Aaron Summers

Ancient, Not Antique, Faith

In Uncategorized on September 17, 2013 at 6:00 am

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I have friends that are into antiquing.  They will drive miles to go to certain shops.  Every trip they take will end up at some spot where they hope to find a diamond in the rough.  To me, it is just a bunch of junk that people keep reselling.  These items are old enough to be out of style, but not old enough to have any real value.

Many who write today about life and faith want to create a portrait of an antique church.  One group even had signs made that said, “This isn’t your grandmothers church!”  The old-fashioned is being tossed aside for the contemporary.  The antique is being auctioned off to make room for the post-modern, post-Christian, hipstergru view of things.  I am a child of the 80’s, so when I see worship leaders trying to look like Gru in their tight-fitting pants it makes me laugh, not worship.  I desperately want to buy them proper-fitting clothes and haircuts, which would surely insult them greatly!

I digress.

The point today is that we believe today’s church is off-putting because it is being labeled antique (Grandma’s church).  The reality is that the core values of church and the life of a Christian go farther back than last century.  This faith we are being called to is ancient, not antique.  In fact, our belief in the eternal nature of God means that he is billions and billions of years old.  Actually, God has no beginning, but you get the point!  What are to do?  What are the key concepts we should understand about this ancient faith lived out in today’s culture?  How can a person of faith in,  and followship of, Jesus Christ live this out today?  Here are 3 critical elements for this ancient faith to come alive today.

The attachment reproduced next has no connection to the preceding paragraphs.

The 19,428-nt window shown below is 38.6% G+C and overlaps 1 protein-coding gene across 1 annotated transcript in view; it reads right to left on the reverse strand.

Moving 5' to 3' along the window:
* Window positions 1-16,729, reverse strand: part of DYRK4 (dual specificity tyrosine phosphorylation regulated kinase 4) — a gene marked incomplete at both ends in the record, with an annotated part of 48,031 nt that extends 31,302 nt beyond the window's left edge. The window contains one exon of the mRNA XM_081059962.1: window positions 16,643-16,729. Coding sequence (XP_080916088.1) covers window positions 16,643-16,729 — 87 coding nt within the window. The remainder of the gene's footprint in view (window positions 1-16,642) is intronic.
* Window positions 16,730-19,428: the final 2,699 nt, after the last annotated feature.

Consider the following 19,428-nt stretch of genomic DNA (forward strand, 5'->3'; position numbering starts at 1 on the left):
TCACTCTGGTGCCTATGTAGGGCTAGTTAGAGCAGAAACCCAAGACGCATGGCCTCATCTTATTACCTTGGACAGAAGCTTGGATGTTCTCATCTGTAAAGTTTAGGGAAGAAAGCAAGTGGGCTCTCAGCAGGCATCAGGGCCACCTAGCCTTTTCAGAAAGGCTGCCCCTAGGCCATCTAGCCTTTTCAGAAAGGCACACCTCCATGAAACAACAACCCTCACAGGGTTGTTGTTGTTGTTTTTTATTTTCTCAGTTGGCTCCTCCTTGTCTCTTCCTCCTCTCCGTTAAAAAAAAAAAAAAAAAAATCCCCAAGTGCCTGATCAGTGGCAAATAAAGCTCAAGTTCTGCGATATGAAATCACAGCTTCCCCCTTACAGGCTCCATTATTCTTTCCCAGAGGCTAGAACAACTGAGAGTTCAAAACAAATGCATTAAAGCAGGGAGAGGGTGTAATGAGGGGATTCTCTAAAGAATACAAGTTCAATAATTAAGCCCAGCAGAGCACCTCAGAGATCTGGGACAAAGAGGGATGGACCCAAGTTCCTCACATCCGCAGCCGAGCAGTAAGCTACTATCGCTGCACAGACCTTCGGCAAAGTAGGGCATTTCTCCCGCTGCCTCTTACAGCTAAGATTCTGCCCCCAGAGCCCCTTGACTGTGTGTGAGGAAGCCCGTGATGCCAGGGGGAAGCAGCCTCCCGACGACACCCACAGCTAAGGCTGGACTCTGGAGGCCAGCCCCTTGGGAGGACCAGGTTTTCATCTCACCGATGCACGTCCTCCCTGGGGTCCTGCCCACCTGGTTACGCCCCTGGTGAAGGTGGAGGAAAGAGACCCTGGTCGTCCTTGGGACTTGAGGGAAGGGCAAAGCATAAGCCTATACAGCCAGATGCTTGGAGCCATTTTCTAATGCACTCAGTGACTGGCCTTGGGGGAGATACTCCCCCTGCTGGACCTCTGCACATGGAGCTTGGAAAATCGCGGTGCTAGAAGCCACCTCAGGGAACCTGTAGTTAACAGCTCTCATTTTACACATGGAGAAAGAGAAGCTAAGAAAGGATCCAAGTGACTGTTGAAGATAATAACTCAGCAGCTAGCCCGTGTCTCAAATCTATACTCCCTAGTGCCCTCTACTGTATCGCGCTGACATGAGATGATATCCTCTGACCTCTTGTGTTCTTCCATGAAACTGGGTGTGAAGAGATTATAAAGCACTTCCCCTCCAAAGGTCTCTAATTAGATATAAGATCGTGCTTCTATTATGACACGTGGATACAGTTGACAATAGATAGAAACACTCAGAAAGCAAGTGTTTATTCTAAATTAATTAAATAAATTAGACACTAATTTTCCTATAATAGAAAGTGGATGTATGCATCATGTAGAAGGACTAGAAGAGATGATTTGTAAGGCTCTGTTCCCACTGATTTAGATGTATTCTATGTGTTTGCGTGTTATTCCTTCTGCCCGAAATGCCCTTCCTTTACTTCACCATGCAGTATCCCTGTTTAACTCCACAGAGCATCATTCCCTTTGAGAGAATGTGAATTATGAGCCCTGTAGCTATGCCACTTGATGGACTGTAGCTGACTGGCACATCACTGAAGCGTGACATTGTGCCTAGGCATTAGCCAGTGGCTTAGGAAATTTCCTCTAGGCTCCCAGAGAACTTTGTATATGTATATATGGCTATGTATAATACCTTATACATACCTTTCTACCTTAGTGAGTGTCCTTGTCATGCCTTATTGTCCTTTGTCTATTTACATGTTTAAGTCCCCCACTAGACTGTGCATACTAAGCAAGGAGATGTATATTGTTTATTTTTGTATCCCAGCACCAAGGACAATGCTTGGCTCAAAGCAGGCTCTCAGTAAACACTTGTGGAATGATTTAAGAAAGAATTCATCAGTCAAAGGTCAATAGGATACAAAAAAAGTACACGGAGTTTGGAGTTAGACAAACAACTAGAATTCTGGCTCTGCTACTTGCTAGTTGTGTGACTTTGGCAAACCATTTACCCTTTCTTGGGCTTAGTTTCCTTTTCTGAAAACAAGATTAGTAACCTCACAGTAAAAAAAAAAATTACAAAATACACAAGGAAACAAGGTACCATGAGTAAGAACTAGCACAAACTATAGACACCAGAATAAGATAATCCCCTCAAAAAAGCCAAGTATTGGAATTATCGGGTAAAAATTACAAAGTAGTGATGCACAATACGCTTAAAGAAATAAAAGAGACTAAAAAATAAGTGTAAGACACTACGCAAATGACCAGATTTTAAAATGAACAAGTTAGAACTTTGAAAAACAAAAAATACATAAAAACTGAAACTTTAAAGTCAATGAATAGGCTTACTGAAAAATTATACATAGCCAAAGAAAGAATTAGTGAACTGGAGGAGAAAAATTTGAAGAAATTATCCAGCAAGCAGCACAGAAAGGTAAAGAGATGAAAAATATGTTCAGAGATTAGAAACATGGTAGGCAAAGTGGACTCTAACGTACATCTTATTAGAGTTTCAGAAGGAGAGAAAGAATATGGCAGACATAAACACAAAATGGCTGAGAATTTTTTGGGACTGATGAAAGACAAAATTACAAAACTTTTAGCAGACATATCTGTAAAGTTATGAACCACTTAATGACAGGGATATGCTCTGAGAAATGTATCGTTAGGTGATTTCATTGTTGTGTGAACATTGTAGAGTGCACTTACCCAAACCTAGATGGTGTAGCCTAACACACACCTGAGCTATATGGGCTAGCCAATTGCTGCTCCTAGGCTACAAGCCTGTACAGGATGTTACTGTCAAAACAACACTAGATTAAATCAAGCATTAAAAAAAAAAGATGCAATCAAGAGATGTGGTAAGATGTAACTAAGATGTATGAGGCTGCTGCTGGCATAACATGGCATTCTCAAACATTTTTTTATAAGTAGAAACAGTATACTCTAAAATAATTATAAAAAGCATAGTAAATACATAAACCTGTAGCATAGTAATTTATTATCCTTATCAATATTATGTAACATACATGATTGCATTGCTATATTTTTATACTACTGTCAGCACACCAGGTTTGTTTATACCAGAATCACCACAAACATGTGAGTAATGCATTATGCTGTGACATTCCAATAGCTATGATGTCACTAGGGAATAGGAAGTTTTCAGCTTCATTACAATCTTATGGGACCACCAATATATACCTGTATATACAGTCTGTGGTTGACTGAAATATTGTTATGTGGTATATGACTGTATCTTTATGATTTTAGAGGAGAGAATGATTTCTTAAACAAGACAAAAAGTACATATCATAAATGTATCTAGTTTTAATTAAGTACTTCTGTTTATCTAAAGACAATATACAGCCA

Focus on Christ and not your circumstances.  It is easy to whine.  It is easy to complain.  It is easy to look at yourself and think how bad you have it.  I have heard it said that you think you have it bad because you have no shoes until you meet a man without feet.  The point is that our circumstances do not have to dictate our mood or our faith.  When I focus on circumstances, I become negative or prideful depending on the circumstance.  Focus on Christ, the author and finisher of your faith.  Let Him dictate your mood, energy, and outlook.

Serve from the Spirit’s power and not selfish pride.  We are called to love and serve other people.  Many of us do this out of our own strength, which fails us, and for our own ego, which is flawed.  Serving other people out of the power of the Holy Spirit reminds us to be content with who and what we are.  Let the great God do things through you rather than you trying to do great things for God.  Settle in to the Spirit and be content with yourself, love others, and answer the call to service.  Go to your church leadership and ask to get involved.  After you revive them, tell them you’re serious!

Commit to relationships more than religion.  When Jesus said He was going to build His church, I do not think he had buildings and budgets in mind.  While He knew we would mess things up in this way and thus lose our focus, His intent was to develop relationships that develop relationships.  We are to make disciples that make disciples.  Now, if you need buildings and budgets to accomplish that task, fine.  However, be cautioned that it is easy to lose sight of the real goal when tangibles come into play.  We are in a relationship with God, not a religion about and for God.  Our relationship is what Jesus died for us to have.

This faith is ancient spanning time longer than is calculable.  This faith, though, old is fresh with each new generation.  Before we beat up the church and leave it for dead.  Let us consider that it is the people who make up the church.  If the church has a problem we should evaluate ourselves first and see if we are being the problem or the solution.

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